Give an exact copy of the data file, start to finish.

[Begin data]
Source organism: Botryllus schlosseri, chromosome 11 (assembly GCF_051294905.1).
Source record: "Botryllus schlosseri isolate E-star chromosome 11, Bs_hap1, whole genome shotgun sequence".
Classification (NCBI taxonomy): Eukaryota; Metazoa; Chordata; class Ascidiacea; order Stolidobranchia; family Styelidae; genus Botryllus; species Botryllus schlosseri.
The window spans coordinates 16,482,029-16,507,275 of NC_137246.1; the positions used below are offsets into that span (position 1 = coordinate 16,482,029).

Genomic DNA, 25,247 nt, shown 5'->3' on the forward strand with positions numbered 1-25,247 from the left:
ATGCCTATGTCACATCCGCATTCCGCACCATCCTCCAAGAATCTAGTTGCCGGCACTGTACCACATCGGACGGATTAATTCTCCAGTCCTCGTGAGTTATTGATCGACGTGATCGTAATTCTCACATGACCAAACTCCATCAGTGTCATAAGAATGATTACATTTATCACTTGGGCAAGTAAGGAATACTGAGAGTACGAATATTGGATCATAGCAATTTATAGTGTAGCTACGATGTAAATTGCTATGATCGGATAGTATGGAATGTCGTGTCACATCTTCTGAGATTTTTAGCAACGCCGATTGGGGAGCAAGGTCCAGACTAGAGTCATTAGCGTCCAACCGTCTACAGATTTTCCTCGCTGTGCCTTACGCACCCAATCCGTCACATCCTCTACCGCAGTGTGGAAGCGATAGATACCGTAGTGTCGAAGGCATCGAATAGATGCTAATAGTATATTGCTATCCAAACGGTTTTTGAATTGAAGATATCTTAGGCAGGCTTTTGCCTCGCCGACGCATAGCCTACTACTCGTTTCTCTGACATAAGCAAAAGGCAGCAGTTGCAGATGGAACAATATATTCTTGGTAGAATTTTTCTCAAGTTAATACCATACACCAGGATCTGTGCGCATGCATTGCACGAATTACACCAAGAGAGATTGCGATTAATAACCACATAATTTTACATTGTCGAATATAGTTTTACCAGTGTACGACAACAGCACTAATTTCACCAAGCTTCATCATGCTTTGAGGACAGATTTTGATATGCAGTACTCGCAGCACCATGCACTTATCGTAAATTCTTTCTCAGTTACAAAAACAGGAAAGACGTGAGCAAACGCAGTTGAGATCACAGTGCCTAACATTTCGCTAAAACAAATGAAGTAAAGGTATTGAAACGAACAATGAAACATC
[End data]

Source organism: Botryllus schlosseri, chromosome 11 (assembly GCF_051294905.1).
Source record: "Botryllus schlosseri isolate E-star chromosome 11, Bs_hap1, whole genome shotgun sequence".
Classification (NCBI taxonomy): Eukaryota; Metazoa; Chordata; class Ascidiacea; order Stolidobranchia; family Styelidae; genus Botryllus; species Botryllus schlosseri.
The window spans coordinates 16,482,029-16,507,275 of NC_137246.1; the positions used below are offsets into that span (position 1 = coordinate 16,482,029).

Genomic DNA, 25,247 nt, shown 5'->3' on the forward strand with positions numbered 1-25,247 from the left:
ATGCCTATGTCACATCCGCATTCCGCACCATCCTCCAAGAATCTAGTTGCCGGCACTGTACCACATCGGACGGATTAATTCTCCAGTCCTCGTGAGTTATTGATCGACGTGATCGTAATTCTCACATGACCAAACTCCATCAGTGTCATAAGAATGATTACATTTATCACTTGGGCAAGTAAGGAATACTGAGAGTACGAATATTGGATCATAGCAATTTATAGTGTAGCTACGATGTAAATTGCTATGATCGGATAGTATGGAATGTCGTGTCACATCTTCTGAGATTTTTAGCAACGCCGATTGGGGAGCAAGGTCCAGACTAGAGTCATTAGCGTCCAACCGTCTACAGATTTTCCTCGCTGTGCCTTACGCACCCAATCCGTCACATCCTCTACCGCAGTGTGGAAGCGATAGATACCGTAGTGTCGAAGGCATCGAATAGATGCTAATAGTATATTGCTATCCAAACGGTTTTTGAATTGAAGATATCTTAGGCAGGCTTTTGCCTCGCCGACGCATAGCCTACTACTCGTTTCTCTGACATAAGCAAAAGGCAGCAGTTGCAGATGGAACAATATATTCTTGGTAGAATTTTTCTCAAGTTAATACCATACACCAGGATCTGTGCGCATGCATTGCACGAATTACACCAAGAGAGATTGCGATTAATAACCACATAATTTTACATTGTCGAATATAGTTTTACCAGTGTACGACAACAGCACTAATTTCACCAAGCTTCATCATGCTTTGAGGACAGATTTTGATATGCAGTACTCGCAGCACCATGCACTTATCGTAAATTCTTTCTCAGTTACAAAAACAGGAAAGACGTGAGCAAACGCAGTTGAGATCACAGTGCCTAACATTTCGCTAAAACAAATGAAGTAAAGGTATTGAAACGAACAATGAAACATC